Juliana: Religious tales, folk stories and mythologies are full of violence and the threat of darkness. Why do you think there is such a deep-rooted fascination with evil and horror? Why is this a genre that endures and flourishes?
Gwendolyn: Human beings will always experience fear. It might be the fear of the dark or fear of death or fear of the outsider, but no matter what, we’ll always have something to dread. So that makes horror at once universal and timeless. Across cultures and across centuries, we share that common experience. That’s why you can read ghost stories from the Victorian era or monster tomes like Frankenstein and still relate to the material. Obviously, good writing plays into it as well, but it’s also that universality that keeps us coming back.
Scarlett: I think the human fascination with horror, with darkness and evil, comes at least partially from our understanding of the atrocities we’re capable of. We’re just as afraid of the darkness inside ourselves as we’re afraid of the darkness outside the cave–possibly more.
Fear is such a universal, primal feeling–Lovecraft called it “the oldest and strongest emotion of mankind”–and yet, oddly enough, it can be fun to be frightened. Our brains get some kind of kick out of it. And to that end, horror works really well. You get to explore actions and feelings you’d never remotely consider in real life. You get that jolt of adrenaline, that vicarious thrill, but none of the consequences.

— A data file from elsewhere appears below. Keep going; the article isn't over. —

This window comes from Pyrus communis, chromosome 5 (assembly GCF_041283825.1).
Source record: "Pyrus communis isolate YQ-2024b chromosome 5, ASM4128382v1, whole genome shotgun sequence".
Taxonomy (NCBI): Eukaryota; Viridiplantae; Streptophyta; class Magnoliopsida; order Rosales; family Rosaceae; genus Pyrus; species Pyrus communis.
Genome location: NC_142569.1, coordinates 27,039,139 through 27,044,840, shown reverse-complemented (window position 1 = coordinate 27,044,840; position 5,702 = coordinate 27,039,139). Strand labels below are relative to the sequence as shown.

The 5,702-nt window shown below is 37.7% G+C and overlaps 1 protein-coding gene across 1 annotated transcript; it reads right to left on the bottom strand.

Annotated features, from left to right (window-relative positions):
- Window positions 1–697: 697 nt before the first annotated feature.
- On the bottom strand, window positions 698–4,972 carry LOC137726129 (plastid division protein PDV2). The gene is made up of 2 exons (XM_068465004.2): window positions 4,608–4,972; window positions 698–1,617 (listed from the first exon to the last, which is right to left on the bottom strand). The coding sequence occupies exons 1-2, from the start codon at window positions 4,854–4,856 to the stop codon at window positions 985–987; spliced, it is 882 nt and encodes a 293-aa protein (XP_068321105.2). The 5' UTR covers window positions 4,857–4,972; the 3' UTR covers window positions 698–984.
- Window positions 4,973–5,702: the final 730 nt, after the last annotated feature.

Juliana: To finish up, a bit of fun. Which are your favorite fictional scary creatures? Can be from literature, movies, TV, graphic novels, or any other.
Gwendolyn: I’m a big fan of ghouls. There aren’t nearly enough stories about them, though I love the ghoul segment from the 1980 Vincent Price movie, The Monster Club. And I’ll also give Scarlett a shout-out here and recommend everyone check out her ghoul story, “The Tomb Wife,” in Zen of the Dead. It’s one of the best stories I’ve read in a long time, and she does a fantastic job of exploring the nuances of the ghoul character as well as the world in which the ghoul resides. Great stuff, and very creepy.
Scarlett: Awwww, I love you too!
My personal favorite single character is Cthulhu–but he’s been exploited so much he’s not scary anymore, at least not to me. It takes a lot of work to portray the Big C convincingly. In terms of creature types or classes, I love cryptids. Even though none of them are proven to exist (and some have been explained or disproven), that element of the unknown, of “heeey, this just might be possible,” can be deeply unsettling.
Juliana: Thank you so much for joining me here and giving us a deeper glimpse into writing horror!
Find book reviews and blog posts on writing and publishing at Scarlett R. Algee’s website, scarlettralgee.wordpress.com. Scarlett tweets as @scarlettralgee. For her jewelry designs, check out Copperwalk Designs on Etsy.
Visit Gwendolyn Kiste’s website – gwendolynkiste.com – for further information on her work, as well as blog interviews, news and posts on writing. You can find Gwendolyn on Twitter @GwendolynKiste and Facebook.